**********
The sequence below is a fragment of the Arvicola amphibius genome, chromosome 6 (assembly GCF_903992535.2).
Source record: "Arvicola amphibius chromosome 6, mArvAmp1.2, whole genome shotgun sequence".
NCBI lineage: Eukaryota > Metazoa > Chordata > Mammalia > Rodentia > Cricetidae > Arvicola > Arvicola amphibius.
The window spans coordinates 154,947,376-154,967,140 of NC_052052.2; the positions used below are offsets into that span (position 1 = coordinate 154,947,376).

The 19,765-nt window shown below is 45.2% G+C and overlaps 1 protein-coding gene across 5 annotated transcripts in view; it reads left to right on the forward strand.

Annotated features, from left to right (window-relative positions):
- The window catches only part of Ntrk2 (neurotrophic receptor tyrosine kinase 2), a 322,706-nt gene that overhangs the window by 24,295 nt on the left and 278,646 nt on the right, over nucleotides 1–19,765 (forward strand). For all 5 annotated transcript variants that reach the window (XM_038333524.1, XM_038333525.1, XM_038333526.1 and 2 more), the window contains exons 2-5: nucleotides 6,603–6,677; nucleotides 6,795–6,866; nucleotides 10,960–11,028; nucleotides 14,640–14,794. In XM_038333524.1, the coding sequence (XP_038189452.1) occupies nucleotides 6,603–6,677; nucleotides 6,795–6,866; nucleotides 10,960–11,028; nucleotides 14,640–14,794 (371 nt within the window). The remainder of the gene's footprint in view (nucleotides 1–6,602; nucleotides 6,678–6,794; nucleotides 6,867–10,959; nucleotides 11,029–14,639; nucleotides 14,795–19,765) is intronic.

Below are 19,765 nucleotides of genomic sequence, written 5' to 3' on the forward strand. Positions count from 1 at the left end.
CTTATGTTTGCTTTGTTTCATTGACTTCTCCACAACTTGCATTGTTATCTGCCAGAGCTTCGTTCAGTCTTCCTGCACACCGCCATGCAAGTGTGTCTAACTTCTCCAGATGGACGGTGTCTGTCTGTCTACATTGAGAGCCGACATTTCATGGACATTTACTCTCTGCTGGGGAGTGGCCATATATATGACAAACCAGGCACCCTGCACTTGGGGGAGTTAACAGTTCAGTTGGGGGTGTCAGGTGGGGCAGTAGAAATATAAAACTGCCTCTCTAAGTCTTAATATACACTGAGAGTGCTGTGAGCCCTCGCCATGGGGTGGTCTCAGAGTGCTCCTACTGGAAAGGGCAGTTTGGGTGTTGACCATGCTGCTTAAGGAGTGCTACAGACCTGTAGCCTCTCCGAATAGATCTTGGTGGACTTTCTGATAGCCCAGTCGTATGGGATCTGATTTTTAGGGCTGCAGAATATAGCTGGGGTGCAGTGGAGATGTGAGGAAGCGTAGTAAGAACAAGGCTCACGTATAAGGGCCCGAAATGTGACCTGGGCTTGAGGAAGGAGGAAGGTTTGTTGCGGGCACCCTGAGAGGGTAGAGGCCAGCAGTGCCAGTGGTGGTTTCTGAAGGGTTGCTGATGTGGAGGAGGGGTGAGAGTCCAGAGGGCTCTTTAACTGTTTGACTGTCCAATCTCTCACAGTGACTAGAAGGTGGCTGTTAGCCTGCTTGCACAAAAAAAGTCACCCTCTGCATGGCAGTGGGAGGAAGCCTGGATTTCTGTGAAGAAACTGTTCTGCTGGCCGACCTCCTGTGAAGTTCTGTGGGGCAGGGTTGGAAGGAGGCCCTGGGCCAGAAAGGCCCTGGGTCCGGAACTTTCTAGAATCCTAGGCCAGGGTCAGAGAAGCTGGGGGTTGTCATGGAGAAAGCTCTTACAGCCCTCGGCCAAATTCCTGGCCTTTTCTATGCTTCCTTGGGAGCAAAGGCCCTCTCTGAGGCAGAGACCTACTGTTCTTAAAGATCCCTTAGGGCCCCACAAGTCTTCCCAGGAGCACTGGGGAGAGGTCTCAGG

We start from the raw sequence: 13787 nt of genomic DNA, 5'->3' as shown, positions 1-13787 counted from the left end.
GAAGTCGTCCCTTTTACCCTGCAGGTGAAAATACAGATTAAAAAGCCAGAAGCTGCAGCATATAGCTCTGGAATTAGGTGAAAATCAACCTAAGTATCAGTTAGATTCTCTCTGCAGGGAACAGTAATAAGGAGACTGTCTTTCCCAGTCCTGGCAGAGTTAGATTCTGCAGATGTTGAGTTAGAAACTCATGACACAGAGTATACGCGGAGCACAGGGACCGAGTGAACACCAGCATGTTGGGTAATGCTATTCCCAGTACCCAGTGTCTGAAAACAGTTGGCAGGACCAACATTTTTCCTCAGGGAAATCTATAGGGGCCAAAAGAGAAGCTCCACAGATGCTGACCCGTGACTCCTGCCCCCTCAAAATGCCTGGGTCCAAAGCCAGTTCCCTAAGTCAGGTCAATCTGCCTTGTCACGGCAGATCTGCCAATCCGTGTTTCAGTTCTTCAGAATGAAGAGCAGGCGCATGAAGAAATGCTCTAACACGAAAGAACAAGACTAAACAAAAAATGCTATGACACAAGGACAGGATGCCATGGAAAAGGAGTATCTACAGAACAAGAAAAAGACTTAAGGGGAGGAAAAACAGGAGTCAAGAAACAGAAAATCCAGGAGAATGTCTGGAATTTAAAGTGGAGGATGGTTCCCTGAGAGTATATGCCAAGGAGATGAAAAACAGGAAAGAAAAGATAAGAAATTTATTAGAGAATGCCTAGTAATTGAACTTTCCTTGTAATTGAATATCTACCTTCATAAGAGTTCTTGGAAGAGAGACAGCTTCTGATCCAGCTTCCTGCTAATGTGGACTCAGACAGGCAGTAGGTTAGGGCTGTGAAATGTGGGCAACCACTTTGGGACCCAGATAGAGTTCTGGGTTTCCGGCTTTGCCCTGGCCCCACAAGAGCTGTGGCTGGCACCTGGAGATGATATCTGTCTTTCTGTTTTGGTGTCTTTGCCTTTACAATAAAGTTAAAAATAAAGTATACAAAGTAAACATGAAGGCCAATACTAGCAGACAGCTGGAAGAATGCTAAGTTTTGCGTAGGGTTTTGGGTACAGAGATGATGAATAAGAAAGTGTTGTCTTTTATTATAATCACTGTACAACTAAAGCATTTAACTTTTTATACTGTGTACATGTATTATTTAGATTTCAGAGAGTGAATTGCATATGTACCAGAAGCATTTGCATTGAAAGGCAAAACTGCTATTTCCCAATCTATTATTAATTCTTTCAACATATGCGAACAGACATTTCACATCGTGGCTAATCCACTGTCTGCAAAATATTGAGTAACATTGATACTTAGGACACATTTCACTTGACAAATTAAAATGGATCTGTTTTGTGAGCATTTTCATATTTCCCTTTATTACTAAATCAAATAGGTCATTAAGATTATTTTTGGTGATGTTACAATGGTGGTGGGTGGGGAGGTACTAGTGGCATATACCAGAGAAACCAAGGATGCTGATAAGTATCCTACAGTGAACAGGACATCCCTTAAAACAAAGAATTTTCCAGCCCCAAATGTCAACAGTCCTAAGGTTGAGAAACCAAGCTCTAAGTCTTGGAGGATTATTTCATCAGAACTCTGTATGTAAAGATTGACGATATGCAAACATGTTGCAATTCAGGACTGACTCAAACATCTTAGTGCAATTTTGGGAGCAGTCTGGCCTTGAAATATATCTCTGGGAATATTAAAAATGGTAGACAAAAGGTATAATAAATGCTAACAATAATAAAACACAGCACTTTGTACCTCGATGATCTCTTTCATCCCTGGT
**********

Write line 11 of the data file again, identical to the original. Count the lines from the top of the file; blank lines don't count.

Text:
GAAGTCGTCCCTTTTACCCTGCAGGTGAAAATACAGATTAAAAAGCCAGAAGCTGCAGCATATAGCTCTGGAATTAGGTGAAAATCAACCTAAGTATCAGTTAGATTCTCTCTGCAGGGAACAGTAATAAGGAGACTGTCTTTCCCAGTCCTGGCAGAGTTAGATTCTGCAGATGTTGAGTTAGAAACTCATGACACAGAGTATACGCGGAGCACAGGGACCGAGTGAACACCAGCATGTTGGGTAATGCTATTCCCAGTACCCAGTGTCTGAAAACAGTTGGCAGGACCAACATTTTTCCTCAGGGAAATCTATAGGGGCCAAAAGAGAAGCTCCACAGATGCTGACCCGTGACTCCTGCCCCCTCAAAATGCCTGGGTCCAAAGCCAGTTCCCTAAGTCAGGTCAATCTGCCTTGTCACGGCAGATCTGCCAATCCGTGTTTCAGTTCTTCAGAATGAAGAGCAGGCGCATGAAGAAATGCTCTAACACGAAAGAACAAGACTAAACAAAAAATGCTATGACACAAGGACAGGATGCCATGGAAAAGGAGTATCTACAGAACAAGAAAAAGACTTAAGGGGAGGAAAAACAGGAGTCAAGAAACAGAAAATCCAGGAGAATGTCTGGAATTTAAAGTGGAGGATGGTTCCCTGAGAGTATATGCCAAGGAGATGAAAAACAGGAAAGAAAAGATAAGAAATTTATTAGAGAATGCCTAGTAATTGAACTTTCCTTGTAATTGAATATCTACCTTCATAAGAGTTCTTGGAAGAGAGACAGCTTCTGATCCAGCTTCCTGCTAATGTGGACTCAGACAGGCAGTAGGTTAGGGCTGTGAAATGTGGGCAACCACTTTGGGACCCAGATAGAGTTCTGGGTTTCCGGCTTTGCCCTGGCCCCACAAGAGCTGTGGCTGGCACCTGGAGATGATATCTGTCTTTCTGTTTTGGTGTCTTTGCCTTTACAATAAAGTTAAAAATAAAGTATACAAAGTAAACATGAAGGCCAATACTAGCAGACAGCTGGAAGAATGCTAAGTTTTGCGTAGGGTTTTGGGTACAGAGATGATGAATAAGAAAGTGTTGTCTTTTATTATAATCACTGTACAACTAAAGCATTTAACTTTTTATACTGTGTACATGTATTATTTAGATTTCAGAGAGTGAATTGCATATGTACCAGAAGCATTTGCATTGAAAGGCAAAACTGCTATTTCCCAATCTATTATTAATTCTTTCAACATATGCGAACAGACATTTCACATCGTGGCTAATCCACTGTCTGCAAAATATTGAGTAACATTGATACTTAGGACACATTTCACTTGACAAATTAAAATGGATCTGTTTTGTGAGCATTTTCATATTTCCCTTTATTACTAAATCAAATAGGTCATTAAGATTATTTTTGGTGATGTTACAATGGTGGTGGGTGGGGAGGTACTAGTGGCATATACCAGAGAAACCAAGGATGCTGATAAGTATCCTACAGTGAACAGGACATCCCTTAAAACAAAGAATTTTCCAGCCCCAAATGTCAACAGTCCTAAGGTTGAGAAACCAAGCTCTAAGTCTTGGAGGATTATTTCATCAGAACTCTGTATGTAAAGATTGACGATATGCAAACATGTTGCAATTCAGGACTGACTCAAACATCTTAGTGCAATTTTGGGAGCAGTCTGGCCTTGAAATATATCTCTGGGAATATTAAAAATGGTAGACAAAAGGTATAATAAATGCTAACAATAATAAAACACAGCACTTTGTACCTCGATGATCTCTTTCATCCCTGGT